Disclaimer: Whilst every effort has been made to ensure the accuracy of the information at the time of writing, please ensure you check carefully before making any decisions based on the contents within this article.
The Lake District is one of those places lucky enough to be bathed in beauty whatever the season. While its spectacular scenery is perhaps best experienced in spring and summer with the longer days and warm weather as a companion, the last two seasons of the year also have their advantages. With fewer visitors, it's just as beautiful with an ever-changing landscape: full of colour in the autumn and remote yet magical in the winter. The 16 lakes, perhaps the most famous of which is Lake Windermere, are not only excellent for gentle lakeside ambles, but also provide a gateway to some amazing walking country including fells, mountains and woody forests.
'A sort of national property in which every man has a right and interest who has an eye to perceive and a heart to enjoy' - William Wordsworth
The peak season runs from April until October, with July and August topping the visitor chart, so avoid this period if you prefer things a little more tranquil. Out of season, the area still has lots to do. Cosy tea rooms and elegant restaurants, festive fairs and historic houses and castles - you'll always find something happening, not to mention glorious lakes, fells and mountains to see that the area is so famous for. Whatever time of year you wish to visit, the Lake District will welcome you with open arms.
Step into Spring
The Lake District really comes alive during the first season of the year. Winter frosts have disappeared, blankets of daffodils and bluebells fill blossoming woodland, and baby animals scamper about, literally full of the joys of spring! After a particularly hard winter, seeing this spectacular area come to life will delight even the most seasoned of traveller. As trees start budding with leaves and the hard ground softens, there really is no more magical time to enjoy this region. The weather can be changeable so be prepared, but with May historically one of the driest months in Cumbria, a half-term break may be just the time to visit.
What's on in spring?
Spring is the start of a great calendar of events in the Lakes. Easter parades and Easter egg hunts are a popular choice for both locals and visitors alike, with historic houses and gardens offering special activities for all the family. Nobody does this better than The National Trust who have put on fabulous Easter events at such locations as Wordsworth House and Gardens, Wray Castle and Sizergh Castle as well as in Buttermere and Derwent Water.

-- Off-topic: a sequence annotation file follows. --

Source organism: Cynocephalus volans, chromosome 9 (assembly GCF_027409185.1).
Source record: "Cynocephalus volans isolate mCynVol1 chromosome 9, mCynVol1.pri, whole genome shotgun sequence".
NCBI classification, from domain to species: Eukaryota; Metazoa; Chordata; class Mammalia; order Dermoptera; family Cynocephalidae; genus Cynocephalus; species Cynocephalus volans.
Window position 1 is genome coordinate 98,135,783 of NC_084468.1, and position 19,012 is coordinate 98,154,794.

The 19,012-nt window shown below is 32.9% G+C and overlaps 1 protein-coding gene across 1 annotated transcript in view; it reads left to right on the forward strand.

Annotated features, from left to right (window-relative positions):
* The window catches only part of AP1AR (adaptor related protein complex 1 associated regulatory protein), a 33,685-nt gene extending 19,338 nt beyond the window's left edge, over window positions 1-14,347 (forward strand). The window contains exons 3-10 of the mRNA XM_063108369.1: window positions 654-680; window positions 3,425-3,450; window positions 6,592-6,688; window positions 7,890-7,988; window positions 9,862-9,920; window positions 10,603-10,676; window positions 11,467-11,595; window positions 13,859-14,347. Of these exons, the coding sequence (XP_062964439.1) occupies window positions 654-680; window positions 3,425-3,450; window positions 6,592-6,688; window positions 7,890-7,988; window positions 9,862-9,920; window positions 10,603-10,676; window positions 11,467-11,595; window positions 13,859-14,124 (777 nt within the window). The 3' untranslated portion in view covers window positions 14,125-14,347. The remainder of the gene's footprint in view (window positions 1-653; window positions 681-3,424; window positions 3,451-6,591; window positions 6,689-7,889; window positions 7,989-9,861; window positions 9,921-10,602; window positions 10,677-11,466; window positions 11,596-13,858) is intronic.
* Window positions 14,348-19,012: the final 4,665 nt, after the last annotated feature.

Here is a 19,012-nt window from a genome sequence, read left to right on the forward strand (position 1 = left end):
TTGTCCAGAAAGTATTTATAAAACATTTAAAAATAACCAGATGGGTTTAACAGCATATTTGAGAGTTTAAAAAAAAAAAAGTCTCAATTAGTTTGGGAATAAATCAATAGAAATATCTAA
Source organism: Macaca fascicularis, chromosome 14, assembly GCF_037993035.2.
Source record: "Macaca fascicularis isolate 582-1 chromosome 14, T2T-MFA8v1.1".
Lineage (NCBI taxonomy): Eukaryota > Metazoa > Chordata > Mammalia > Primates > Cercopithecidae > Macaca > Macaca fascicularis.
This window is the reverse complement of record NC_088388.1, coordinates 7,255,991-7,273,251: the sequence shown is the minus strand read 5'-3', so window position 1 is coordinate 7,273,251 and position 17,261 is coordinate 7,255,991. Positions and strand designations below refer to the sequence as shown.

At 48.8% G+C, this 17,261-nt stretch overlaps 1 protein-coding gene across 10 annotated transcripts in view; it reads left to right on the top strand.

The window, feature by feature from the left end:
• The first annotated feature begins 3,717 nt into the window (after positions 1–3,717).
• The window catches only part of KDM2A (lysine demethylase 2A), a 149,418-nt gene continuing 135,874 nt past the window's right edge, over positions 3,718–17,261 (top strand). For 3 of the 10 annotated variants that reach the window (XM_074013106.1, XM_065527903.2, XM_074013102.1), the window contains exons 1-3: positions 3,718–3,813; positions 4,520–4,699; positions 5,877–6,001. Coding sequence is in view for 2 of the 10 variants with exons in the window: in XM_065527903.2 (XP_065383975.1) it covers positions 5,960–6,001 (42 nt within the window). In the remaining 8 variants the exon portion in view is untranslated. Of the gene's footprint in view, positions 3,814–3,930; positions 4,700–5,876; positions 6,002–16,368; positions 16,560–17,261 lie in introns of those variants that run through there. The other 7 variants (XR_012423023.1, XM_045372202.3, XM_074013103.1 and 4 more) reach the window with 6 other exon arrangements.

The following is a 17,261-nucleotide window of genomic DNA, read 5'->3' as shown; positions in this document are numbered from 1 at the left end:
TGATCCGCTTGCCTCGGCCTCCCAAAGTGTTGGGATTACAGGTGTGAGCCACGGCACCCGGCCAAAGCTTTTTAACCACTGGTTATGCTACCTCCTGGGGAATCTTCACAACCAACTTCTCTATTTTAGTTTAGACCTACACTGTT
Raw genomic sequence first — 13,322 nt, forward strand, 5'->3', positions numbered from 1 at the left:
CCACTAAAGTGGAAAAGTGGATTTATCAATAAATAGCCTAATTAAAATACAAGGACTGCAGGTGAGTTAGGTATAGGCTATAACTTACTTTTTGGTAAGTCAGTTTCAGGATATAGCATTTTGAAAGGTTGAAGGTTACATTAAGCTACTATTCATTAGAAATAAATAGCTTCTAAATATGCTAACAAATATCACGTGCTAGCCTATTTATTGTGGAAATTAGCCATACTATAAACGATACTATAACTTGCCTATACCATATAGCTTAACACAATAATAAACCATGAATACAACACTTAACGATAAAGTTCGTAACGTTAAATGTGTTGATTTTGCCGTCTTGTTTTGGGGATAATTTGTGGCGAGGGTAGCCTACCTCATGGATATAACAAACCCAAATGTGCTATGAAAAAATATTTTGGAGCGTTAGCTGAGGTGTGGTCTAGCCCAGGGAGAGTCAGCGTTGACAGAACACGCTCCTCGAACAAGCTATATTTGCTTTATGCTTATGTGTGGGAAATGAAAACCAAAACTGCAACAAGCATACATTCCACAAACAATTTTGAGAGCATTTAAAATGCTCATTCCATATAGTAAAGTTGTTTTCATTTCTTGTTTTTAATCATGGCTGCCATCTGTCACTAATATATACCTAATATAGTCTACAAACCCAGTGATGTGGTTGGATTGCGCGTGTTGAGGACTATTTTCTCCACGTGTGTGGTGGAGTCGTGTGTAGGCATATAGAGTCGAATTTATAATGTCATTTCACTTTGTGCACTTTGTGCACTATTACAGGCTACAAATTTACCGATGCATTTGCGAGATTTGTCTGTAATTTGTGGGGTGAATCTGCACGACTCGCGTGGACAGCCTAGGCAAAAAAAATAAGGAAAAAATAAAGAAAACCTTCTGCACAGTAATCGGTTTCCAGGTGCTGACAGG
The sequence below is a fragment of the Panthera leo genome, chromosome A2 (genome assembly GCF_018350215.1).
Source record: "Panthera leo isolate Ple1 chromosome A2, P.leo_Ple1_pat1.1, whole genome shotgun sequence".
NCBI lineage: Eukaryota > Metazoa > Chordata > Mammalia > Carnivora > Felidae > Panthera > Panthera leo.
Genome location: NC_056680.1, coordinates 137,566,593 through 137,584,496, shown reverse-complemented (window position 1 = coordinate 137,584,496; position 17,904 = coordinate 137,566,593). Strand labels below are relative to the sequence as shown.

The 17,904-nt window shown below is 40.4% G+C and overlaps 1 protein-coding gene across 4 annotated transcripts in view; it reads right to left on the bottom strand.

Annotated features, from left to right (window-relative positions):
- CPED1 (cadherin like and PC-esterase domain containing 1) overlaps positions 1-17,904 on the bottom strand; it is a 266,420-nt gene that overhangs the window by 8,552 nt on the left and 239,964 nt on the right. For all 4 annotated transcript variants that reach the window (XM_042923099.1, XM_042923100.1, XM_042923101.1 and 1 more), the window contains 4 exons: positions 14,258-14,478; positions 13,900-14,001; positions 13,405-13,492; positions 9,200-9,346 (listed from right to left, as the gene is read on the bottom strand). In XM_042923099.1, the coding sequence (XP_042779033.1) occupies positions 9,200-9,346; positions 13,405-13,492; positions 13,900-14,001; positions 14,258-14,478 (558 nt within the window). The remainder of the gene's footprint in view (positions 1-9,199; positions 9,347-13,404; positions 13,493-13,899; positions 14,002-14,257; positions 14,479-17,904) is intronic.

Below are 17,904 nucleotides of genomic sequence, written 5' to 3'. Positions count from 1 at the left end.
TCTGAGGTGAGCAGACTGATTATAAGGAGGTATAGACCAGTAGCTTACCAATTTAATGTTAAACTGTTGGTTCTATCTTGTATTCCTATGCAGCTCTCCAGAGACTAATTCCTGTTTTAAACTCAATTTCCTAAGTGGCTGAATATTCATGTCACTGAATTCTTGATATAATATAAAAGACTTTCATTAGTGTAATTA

The area is also known for its poets, in particular, William Wordsworth, whose Daffodils poem is the quintessential Lakes poem. Its other famous writer, Beatrix Potter, whose tales of little creatures have fascinated countless children over the years, also lived here. Her much-loved home, the 17th-century Hill Top was inspiration for her many books, and now owned by the National Trust, you can visit it on your trip to the Lakes. Full of her favourite things, it has been kept for visitors as stated in her will, 'as if I had just gone out and they had just missed me.'
Also come for:
Spring is just perfect for... fell walks in the warmer air, strolls through pretty woodlands and forests, ziplining with the kids, visiting historic landmarks, kayaking and generally messing about on the water...
The long days of Summer
As spring turns to summer and the landscape comes into full bloom, head for the hills where longer days will give you ample opportunity to explore the National Park. Lakes and mountains take on a new hue, with shady forests the perfect place for a stroll on warm days, especially if you have a four-legged friend with you. Colourful boats gently glide across glistening lakes and the wildlife is magnificent. Generally sunny in the summer months, the area is partial to a summer shower, so make sure you pack some waterproofs.
What's on in summer?